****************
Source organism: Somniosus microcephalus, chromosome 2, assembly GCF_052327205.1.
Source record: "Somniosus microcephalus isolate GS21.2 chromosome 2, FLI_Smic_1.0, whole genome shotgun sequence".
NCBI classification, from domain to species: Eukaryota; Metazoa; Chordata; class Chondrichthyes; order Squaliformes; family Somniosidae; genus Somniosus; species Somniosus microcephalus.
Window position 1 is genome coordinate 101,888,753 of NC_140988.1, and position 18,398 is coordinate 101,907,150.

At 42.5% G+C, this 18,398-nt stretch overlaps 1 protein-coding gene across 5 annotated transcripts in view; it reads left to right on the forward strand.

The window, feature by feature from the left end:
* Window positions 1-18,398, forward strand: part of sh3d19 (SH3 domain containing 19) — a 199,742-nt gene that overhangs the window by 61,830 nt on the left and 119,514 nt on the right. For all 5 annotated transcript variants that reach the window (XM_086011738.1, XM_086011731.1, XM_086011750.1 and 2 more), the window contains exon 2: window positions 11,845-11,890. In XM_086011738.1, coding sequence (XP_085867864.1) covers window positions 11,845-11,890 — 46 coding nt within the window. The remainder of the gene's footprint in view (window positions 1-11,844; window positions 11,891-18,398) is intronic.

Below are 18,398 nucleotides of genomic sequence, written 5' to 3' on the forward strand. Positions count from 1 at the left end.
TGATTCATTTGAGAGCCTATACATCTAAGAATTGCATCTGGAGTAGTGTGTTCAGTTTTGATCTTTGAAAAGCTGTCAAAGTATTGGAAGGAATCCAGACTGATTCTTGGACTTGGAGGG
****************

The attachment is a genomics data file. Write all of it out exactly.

Source organism: Somniosus microcephalus, chromosome 2, assembly GCF_052327205.1.
Source record: "Somniosus microcephalus isolate GS21.2 chromosome 2, FLI_Smic_1.0, whole genome shotgun sequence".
NCBI classification, from domain to species: Eukaryota; Metazoa; Chordata; class Chondrichthyes; order Squaliformes; family Somniosidae; genus Somniosus; species Somniosus microcephalus.
Window position 1 is genome coordinate 101,888,753 of NC_140988.1, and position 18,398 is coordinate 101,907,150.

At 42.5% G+C, this 18,398-nt stretch overlaps 1 protein-coding gene across 5 annotated transcripts in view; it reads left to right on the forward strand.

The window, feature by feature from the left end:
* Window positions 1-18,398, forward strand: part of sh3d19 (SH3 domain containing 19) — a 199,742-nt gene that overhangs the window by 61,830 nt on the left and 119,514 nt on the right. For all 5 annotated transcript variants that reach the window (XM_086011738.1, XM_086011731.1, XM_086011750.1 and 2 more), the window contains exon 2: window positions 11,845-11,890. In XM_086011738.1, coding sequence (XP_085867864.1) covers window positions 11,845-11,890 — 46 coding nt within the window. The remainder of the gene's footprint in view (window positions 1-11,844; window positions 11,891-18,398) is intronic.

Below are 18,398 nucleotides of genomic sequence, written 5' to 3' on the forward strand. Positions count from 1 at the left end.
TGATTCATTTGAGAGCCTATACATCTAAGAATTGCATCTGGAGTAGTGTGTTCAGTTTTGATCTTTGAAAAGCTGTCAAAGTATTGGAAGGAATCCAGACTGATTCTTGGACTTGGAGGG